Roscommon made it two Connacht titles in three years with an accomplished second-half performance turning around a seemingly lost situation against Galway at Pearse Stadium.

Following a limp and aimless first half performance they trailed by five points - a chasm against a team like the Tribesmen who have made their name with one of the most water-tight defences in the game.

But the Rossies brought an intensity that they had lacked in the early exchanges and the home team simply wilted.

For the second time in 24 hours Galway were beaten by one of their own.

The remarkable Anthony Cunningham, a winner of minor, Under-21 and senior All-Ireland hurling medals in maroon, masterminded Roscommon’s win.

On Saturday night Mattie Kenny was in charge of the Dublin team that knocked Galway out of the Leinster hurling championship.

Cunningham has now won provincial titles with different counties in different sports, adding Connacht football to the pair of Leinster hurling titles he won with the Tribesmen.

Galway’s second half collapse raises serious questions about a team that had been hoping to build a head of steam as they worked towards Croke Park this year. This is just the latest in a long series of disappointing displays that have marked their recent summers.

The second half was 42 minutes long including stoppage time and they managed two points - just one from play.

The game almost ended with a premature pitch invasion following a wide from Galway wing-back John Daly and referee Barry Cassidy did well to clear the field to allow the game resume.

Following the resumption Conor Cox spun over a brilliant point from a free to ensure a four-point win, the final whistle blew for real and the Roscommon crowd amongst the 17,639 paying punters was back out onto the field to engulf their heroes.

Before throw-in it emerged that Kevin Walsh had switched his goalkeepers, starting Ruairi Lavelle ahead of Bernard Power, presumably to make use of his accurate kicking on a miserable Salthill afternoon.

In a further change to the team announced during the week Peter Cooke started up front in place of Danny Cummins and he switched to the middle of the field after 21 minutes when Fiontán Ó Curraoin was forced off with an injury.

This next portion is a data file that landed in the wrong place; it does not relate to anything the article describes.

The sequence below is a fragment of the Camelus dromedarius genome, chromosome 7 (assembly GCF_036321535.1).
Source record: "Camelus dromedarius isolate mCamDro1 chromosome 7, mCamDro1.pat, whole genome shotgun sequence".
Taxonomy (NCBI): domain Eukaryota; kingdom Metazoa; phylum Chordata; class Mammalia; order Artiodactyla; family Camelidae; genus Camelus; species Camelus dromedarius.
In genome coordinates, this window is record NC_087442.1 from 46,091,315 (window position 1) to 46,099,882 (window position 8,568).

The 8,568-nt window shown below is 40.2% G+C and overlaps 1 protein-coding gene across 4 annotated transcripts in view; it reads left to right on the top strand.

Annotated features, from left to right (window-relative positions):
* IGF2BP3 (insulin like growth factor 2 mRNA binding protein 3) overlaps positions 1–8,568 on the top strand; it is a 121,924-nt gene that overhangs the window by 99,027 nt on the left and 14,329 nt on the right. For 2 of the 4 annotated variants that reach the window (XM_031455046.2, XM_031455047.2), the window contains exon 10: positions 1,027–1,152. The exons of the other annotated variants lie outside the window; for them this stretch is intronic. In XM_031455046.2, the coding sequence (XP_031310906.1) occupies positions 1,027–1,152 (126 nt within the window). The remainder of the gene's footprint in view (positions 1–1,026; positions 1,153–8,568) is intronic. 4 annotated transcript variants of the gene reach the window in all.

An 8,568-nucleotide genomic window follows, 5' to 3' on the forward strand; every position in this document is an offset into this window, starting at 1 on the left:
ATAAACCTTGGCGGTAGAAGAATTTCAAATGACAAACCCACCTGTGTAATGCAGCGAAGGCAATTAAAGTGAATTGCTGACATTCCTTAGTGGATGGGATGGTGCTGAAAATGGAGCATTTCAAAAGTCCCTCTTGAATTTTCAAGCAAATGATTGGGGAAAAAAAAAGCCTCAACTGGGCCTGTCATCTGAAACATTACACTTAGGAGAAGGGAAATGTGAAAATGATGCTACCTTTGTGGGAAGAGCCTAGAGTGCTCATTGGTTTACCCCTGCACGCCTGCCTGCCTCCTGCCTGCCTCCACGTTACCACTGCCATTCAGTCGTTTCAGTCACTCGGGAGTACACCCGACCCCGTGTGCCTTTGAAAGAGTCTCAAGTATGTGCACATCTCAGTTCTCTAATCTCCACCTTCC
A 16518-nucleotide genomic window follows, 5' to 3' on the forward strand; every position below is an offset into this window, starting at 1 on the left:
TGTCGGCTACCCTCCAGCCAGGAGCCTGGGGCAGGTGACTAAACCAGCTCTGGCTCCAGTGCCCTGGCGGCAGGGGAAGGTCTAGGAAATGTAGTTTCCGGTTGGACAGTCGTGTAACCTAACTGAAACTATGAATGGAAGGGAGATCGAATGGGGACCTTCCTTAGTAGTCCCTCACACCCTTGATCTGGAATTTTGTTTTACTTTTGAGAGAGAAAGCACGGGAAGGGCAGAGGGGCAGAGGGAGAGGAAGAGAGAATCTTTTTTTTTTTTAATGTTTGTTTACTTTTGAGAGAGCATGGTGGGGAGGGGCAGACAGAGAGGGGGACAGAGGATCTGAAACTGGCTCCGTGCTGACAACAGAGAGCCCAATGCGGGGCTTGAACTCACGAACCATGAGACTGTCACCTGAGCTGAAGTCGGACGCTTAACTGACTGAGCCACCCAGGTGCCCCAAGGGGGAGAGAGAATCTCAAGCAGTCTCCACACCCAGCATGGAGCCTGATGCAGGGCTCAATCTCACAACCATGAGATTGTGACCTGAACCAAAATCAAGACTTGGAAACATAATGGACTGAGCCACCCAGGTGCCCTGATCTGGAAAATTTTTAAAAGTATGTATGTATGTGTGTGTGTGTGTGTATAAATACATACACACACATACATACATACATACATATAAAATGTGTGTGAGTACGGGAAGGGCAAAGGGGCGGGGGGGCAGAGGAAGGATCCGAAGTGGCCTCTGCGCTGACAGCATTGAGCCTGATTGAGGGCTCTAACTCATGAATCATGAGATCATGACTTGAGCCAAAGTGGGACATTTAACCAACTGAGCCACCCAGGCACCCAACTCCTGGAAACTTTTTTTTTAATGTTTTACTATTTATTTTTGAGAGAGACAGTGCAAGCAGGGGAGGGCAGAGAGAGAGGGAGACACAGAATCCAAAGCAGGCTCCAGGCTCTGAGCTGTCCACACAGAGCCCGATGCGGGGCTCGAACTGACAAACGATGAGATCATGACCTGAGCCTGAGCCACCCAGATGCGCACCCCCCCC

David Burke battles with Eamonn Brannigan and Ian Burke

Shortly after Roscommon lost busy wing-forward Conor Devaney who retired hurt and from here the Tribesmen slipped a real chokehold on the game.

In the ten minutes plus stoppage time before the break they scored five points unanswered to move into a 0-10 to 0-05 lead at the interval. For a team so adept at defending that was a powerful position to find themselves in.

Roscommon struggled to retain their own kick-outs, just as they did in their historic semi-final win over Mayo. Mayo, however, were more generous as they kicked wide after wide. A far more efficient Galway only missed the target once from eleven attempts in the first half and two of their scores came direct from turned-over Rossie kick-outs.

It was a chess match of a game through the first half, with ball-handling difficult due to the torrential rain. The grey skies lightened up shortly before the interval, though by this stage there was a spray rising off the ground every time the ball bounced.

Roscommon were trying to thread low percentage balls into Conor Cox and Diarmuid Murtagh in front of goals. On occasion it worked out and ended with classical scores, though more often the ball was turned over and moved up the field with menace.

Galway were much more patient and they were willing to wait until the right option presented itself.

Centre back Gareth Bradshaw and midfielder Ó Curraoin were amongst their six scorers from play in the first half alone. The visitors didn’t manage a score for the final 20 minutes played before the break.

But the game was turned on its head and Roscommon were level within five minutes of the restart thanks to brilliant points from Niall Kilroy and Cox, the naturalised Kerry footballer with the sweep left peg.

Murtagh got the vital goal in this period, the wise head of Cathal Cregg, the oldest and most experienced player on the team, doing brilliantly to drive into space and hold on to possession until just the right time to release the killer pass.

Galway went 21 minutes of the second half before they scored, a Michael Daly point, and during that barren period they only mounted one serious attack, which ended in a wild Shane Walsh wide.

By now the day had changed completely, the sun was shining and the wind that had been unusually absent from this normally breezy venue whipped up and strongly favoured the Tribemsen, who made absolutely no use of it.

Roscommon: Darren O’Mally; David Murray, Seán Mulloly, Conor Daly; Niall Daly (0-1), Conor Hussey, Ronan, Daly (0-01); Tadhg O’Rourke, Shane Killoran (0-01); Conor Devaney (0-01), Cathal Cregg, Niall Kilroy (0-01); Diarmuid Murtagh (1-03, 2f), Conor Cox (0-05, 2f), Enda Smith.

Subs: Hubert Darcy for Devaney 25 mins; Colin Compton for Smith 57 mins; Cian McKeon for Cregg 61 mins; Andrew Glennon for Murtagh 68 mins; Brian Stack for Killoran 73 mins. 

Galway: Ruairí Lavelle; Eoghan Kerin, Seán Andy Ó Ceallaigh, Liam Silke; Gary O’Donnell, Gareth Bradshaw (0-01), John Daly; Thomas Flynn, Fiontán Ó Curraoin (0-01); Shane Walsh (0-04, 2f. 1 ’45'), Michael Daly (0-03), Johnny Heaney; Antaine Ó Laoí (0-02), Ian Burke, Peter Cooke.

Subs: Eamonn Brannigan (0-01) for Ó Curraoin 21 mins; Seán Kelly for Cooke 53 mins; Cillian McDaid for Heaney 60 mins; Adrian Varley for Daly 62 mins; Martin Farragher for Burke 68 mins; Kieran Molloy for O’Donell 74 mins.

Referee: Barry Cassidy (Derry)